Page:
Thailand is bracing for potentially devastating Tropical Storm Pabuk, which is set to bring heavy rains and high seas to the country’s southern provinces and famed beach resorts popular with domestic and foreign tourists.
Weather authorities on Thursday said the storm was moving west from the tip of Indonesia into the Gulf of Thailand with maximum winds of 65 kilometers per hour.
Heavy downpours are forecast until Saturday in most parts of southern Thailand, including popular tourist destinations such as Phuket, Koh Samui and Krabi.
There has been no official evacuation order but tens of thousands of tourists have fled the resort islands of Koh Phangan and Koh Tao as tourists packed onto ferries bound for the southern Thai mainland, as swimming was banned and boats were set to suspend services.
“I think the islands are almost empty … between 30,000 to 50,000 have left since the New Year’s Eve countdown parties,” Krikkrai Songthanee, Koh Phangnan district chief, told AFP news agency.
The acting mayor of Koh Tao, one of Southeast Asia’s finest diving spots, said boats to Chumphon on the mainland were crammed with tourists, but several thousand guests were still on the island likely to brave the storm.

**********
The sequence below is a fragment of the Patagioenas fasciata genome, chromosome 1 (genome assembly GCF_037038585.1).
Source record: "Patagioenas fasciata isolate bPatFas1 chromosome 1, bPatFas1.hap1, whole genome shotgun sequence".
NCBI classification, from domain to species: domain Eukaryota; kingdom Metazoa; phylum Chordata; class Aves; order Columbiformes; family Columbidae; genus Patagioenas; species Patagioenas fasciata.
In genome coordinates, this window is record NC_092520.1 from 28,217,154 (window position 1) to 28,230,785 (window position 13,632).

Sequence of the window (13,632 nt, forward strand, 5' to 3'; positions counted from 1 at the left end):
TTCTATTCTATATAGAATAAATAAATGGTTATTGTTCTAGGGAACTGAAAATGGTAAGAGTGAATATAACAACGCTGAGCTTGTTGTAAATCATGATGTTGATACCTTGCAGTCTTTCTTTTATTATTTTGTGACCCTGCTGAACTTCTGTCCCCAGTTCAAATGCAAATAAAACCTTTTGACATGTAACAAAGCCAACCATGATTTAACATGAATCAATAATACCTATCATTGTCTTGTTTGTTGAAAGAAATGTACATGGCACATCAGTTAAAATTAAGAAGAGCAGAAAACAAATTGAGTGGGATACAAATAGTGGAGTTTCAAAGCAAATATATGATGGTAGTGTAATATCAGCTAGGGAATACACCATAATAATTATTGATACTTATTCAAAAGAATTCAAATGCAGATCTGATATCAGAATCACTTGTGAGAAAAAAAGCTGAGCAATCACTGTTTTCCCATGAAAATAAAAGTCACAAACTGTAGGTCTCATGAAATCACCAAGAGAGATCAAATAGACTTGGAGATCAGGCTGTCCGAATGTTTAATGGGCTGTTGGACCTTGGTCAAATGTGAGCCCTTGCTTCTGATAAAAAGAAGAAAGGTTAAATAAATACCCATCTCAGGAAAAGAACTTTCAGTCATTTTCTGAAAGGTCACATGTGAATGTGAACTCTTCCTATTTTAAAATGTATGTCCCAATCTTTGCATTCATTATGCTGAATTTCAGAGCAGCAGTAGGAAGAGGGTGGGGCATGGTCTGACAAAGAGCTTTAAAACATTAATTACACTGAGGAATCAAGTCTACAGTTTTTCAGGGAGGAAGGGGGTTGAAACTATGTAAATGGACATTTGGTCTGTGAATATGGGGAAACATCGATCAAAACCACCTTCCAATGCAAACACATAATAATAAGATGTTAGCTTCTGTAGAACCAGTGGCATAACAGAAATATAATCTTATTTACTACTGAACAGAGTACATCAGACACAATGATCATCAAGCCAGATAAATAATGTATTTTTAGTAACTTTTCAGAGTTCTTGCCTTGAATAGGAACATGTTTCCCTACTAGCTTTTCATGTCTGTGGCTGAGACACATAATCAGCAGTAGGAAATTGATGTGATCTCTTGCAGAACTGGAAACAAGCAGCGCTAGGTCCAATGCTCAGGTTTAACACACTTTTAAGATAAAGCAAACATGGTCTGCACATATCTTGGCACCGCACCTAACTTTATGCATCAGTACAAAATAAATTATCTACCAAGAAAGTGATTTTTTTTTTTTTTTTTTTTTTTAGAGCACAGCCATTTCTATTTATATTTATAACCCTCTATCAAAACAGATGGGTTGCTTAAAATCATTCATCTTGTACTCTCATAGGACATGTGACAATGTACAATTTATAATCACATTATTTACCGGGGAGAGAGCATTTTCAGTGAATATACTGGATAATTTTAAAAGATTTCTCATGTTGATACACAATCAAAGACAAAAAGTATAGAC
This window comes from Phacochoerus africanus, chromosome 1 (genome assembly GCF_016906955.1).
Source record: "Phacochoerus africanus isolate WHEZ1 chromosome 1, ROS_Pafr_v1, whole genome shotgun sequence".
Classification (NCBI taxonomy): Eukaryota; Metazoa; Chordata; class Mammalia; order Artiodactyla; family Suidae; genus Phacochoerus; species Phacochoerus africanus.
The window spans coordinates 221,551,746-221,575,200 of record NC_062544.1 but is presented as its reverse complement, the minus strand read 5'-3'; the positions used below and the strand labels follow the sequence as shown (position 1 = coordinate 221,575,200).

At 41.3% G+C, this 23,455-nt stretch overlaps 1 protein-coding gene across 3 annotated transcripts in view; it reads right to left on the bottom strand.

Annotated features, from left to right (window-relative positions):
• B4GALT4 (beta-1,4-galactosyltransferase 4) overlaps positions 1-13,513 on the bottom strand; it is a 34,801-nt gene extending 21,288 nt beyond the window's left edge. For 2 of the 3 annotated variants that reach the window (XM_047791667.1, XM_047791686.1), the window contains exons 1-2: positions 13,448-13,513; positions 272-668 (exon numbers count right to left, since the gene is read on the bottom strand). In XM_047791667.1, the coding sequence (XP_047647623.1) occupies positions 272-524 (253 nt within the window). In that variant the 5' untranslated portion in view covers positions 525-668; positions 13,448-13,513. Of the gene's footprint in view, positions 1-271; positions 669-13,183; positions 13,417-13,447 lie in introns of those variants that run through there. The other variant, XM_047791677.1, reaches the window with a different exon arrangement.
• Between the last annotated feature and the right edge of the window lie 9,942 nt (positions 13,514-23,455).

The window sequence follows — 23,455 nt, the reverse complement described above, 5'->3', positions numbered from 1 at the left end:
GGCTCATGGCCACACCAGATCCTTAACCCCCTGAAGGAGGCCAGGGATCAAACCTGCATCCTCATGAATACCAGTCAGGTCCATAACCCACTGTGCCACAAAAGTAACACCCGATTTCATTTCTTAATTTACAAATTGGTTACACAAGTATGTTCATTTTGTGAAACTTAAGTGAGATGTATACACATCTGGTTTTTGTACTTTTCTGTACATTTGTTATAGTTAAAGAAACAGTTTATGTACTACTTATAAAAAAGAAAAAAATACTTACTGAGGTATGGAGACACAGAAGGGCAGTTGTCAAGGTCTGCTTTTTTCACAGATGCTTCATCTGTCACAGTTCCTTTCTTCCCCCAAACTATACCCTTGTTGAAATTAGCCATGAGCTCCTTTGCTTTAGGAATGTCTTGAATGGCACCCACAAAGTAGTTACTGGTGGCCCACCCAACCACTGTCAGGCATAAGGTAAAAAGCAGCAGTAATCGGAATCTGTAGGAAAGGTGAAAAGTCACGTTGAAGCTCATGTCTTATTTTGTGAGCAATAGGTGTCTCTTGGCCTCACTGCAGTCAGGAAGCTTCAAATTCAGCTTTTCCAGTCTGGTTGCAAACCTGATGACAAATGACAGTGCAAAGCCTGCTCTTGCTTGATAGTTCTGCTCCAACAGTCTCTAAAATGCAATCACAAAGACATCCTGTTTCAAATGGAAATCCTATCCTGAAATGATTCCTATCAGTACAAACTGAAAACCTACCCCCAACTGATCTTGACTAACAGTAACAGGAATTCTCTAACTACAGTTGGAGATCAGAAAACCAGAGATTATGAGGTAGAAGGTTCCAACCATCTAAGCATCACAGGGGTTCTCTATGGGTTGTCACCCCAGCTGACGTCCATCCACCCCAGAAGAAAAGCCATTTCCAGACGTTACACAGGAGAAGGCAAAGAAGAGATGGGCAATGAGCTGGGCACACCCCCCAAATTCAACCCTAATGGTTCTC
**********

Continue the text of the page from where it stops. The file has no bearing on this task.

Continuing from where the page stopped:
On Koh Samui, authorities said they were preparing shelters for any tourists who decide to wait out the storm.
Pabuk, which means a giant catfish in Lao, is Thailand’s first tropical storm in the area outside of the monsoon season for around 30 years.
It was unlikely to intensify into a full blown typhoon, according to forecasters.
“But we expect waves as high as five or seven metres near the eye of the storm. Normally in the Gulf of Thailand there are only two-metre high waves,” Phuwieng Prakammaintara, director general at the Thai Meteorological Department, told reporters.
“It’s difficult to predict the severity of the storm so people should comply with authorities’ recommendations.”
Pabuk is also expected to dump heavy rain across the south, including the southernmost provinces bordering Malaysia of Pattani, Narathiwat and Yala.